Ian Hallard’s debut play Adventurous finds a gently comic soul in its exploration of middle-aged online pandemic dating
“Is it because I said lesbian?”
In some ways, Adventurous isn’t adventurous at all. It feels like we’re destined to watch the same jokes about being muted on Zoom in in every online show and the perils of dating online are hardly fresh fodder either. But what Ian Hallard’s debut play does have, is an abundance of heart and a gently comic spirit that makes it shimmer anew.
Ros is emerging back into life after years as an unpaid carer, Richard is reeling from a divorce and both are preparing to dip a toe back into the dating pool by signing up to an agency. And as they match and meet over a hesitant first date on Zoom, we follow the baby steps of their developing connection over the following months, even to a Tier 2 IRL meet. Continue reading “Review: Adventurous”
The reliance on an all-white cast to tell Hogarth’s Progress is another mis-step from a Rose Theatre Kingston who should know better
“We’ve all had our share of bad reviews”
The oft-misquoted George Santayana once said “those who cannot remember the past are condemned to repeat it” and taking a glance at Nick Dear’s Hogarth’s Progress, you can’t help but feel it is most apposite for the folks at the Rose Theatre Kingston. Once again, they’re tackling a slice of English history in a multi-play format and once again, they’re doing it with a lily-white cast – diversity be damned!
It’s a bit exhausting to go over the same arguments but they still hold true. The notion of historical verisimilitude holds no water, not least because Dear has talked about employing dramatic licence with history itself, but because once again we’re not talking about German actresses being employed to play Queen Caroline (it is Susannah Harker, with an accent). We’re talking about directors not trusting that audiences will accept actors of colour in such roles, but also not doing enough to challenge such audience-held perceptions. Continue reading “Review: Hogarth’s Progress, Rose Theatre Kingston”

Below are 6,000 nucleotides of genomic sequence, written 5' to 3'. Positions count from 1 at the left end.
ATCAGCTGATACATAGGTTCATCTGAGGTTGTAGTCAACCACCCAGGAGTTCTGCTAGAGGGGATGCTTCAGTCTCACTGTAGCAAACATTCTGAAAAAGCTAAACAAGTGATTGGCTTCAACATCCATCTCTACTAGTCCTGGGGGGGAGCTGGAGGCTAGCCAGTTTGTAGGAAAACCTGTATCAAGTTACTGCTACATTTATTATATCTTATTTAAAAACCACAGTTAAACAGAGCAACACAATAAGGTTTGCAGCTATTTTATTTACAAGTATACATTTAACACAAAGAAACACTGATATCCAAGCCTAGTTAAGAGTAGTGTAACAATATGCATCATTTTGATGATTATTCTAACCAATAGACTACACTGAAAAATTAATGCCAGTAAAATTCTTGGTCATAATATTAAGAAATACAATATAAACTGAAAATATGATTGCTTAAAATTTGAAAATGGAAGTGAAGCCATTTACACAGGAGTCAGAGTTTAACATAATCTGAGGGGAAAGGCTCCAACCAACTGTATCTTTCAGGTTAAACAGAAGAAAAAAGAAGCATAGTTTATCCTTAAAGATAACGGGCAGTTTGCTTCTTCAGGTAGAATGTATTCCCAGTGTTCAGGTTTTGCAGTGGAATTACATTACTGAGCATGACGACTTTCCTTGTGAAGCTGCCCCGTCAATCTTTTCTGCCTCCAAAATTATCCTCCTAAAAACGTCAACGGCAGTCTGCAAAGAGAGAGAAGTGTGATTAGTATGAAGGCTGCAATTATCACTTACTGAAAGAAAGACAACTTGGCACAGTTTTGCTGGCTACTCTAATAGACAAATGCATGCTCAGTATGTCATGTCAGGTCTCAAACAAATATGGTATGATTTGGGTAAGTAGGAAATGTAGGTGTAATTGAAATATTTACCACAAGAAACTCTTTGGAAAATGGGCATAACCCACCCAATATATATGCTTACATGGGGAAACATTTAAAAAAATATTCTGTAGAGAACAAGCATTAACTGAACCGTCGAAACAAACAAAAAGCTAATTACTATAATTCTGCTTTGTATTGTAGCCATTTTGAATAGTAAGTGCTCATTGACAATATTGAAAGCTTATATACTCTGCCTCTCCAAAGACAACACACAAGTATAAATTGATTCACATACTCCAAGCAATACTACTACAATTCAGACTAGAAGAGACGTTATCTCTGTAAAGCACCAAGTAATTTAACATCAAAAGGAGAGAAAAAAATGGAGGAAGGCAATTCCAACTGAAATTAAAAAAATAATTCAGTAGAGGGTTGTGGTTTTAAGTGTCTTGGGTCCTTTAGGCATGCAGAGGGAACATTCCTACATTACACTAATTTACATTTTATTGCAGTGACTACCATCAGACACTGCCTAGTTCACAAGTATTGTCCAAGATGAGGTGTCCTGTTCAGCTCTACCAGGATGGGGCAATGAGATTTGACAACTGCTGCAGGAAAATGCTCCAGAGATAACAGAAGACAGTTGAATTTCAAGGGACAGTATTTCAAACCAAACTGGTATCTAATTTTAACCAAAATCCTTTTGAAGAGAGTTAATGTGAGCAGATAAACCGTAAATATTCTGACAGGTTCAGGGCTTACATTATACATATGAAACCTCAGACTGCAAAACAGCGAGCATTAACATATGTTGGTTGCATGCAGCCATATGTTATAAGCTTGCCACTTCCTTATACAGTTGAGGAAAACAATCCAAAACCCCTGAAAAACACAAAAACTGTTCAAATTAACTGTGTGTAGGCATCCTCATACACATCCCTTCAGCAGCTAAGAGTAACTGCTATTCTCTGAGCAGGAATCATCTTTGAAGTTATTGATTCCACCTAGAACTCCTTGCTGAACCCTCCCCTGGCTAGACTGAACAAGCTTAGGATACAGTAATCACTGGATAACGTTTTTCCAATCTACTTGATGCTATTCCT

The cast of Hogarth’s Progress include Ben Deery, Bryan Dick, Emma Cunniffe, Ian Hallard, Jack Derges, Jasmine Jones, Keith Allen, Mark Umbers, Ruby Bentall, Susannah Harker, and Sylvestra Le Touzel.
Following yesterday’s Pride-fest, The Old Vic today announced casting for Queers, a series of eight monologues curated by Mark Gatiss. Staged on 28 and 31 July at The Old Vic, they mark 50 years since the Sexual Offences Act of 1967 began the decriminalisation process for homosexuality between men. Queers celebrates some of the most poignant, funny, tragic and riotous moments of British gay male history over the last century. Continue reading “More gay news: casting for Queers”
“When a mother loses her first-born son, I believe she’s allowed to grieve…
‘Not when she’s the Queen'”
If The Crown isn’t quite your thing, or perhaps you have a real yearning for more monarchical drama, then you could do a little worse that watching The Royals. Showing on US TV station E! as its first ever scripted series, it is wonderfully, monumentally, trashy beyond belief – I mean it has Liz Hurley as the Queen in it for Gawd’s sake – and so quite easily falls into the category of guilty pleasure.
It is essentially Sunset Beach levels of realness, through the lens of Hello Magazine, as it follows a fictional but contemporary version of the British royal family through the trials of modern life. Liz Hurley’s Queen Helena is aghast when her husband, Vincent Regan’s King Simon, announces not only does he want to abdicate the throne, but he also wants to abolish the monarchy. Dun dun duh. Continue reading “TV Review: The Royals Season 1”
“You show me a happy homosexual, and I’ll show you a gay corpse”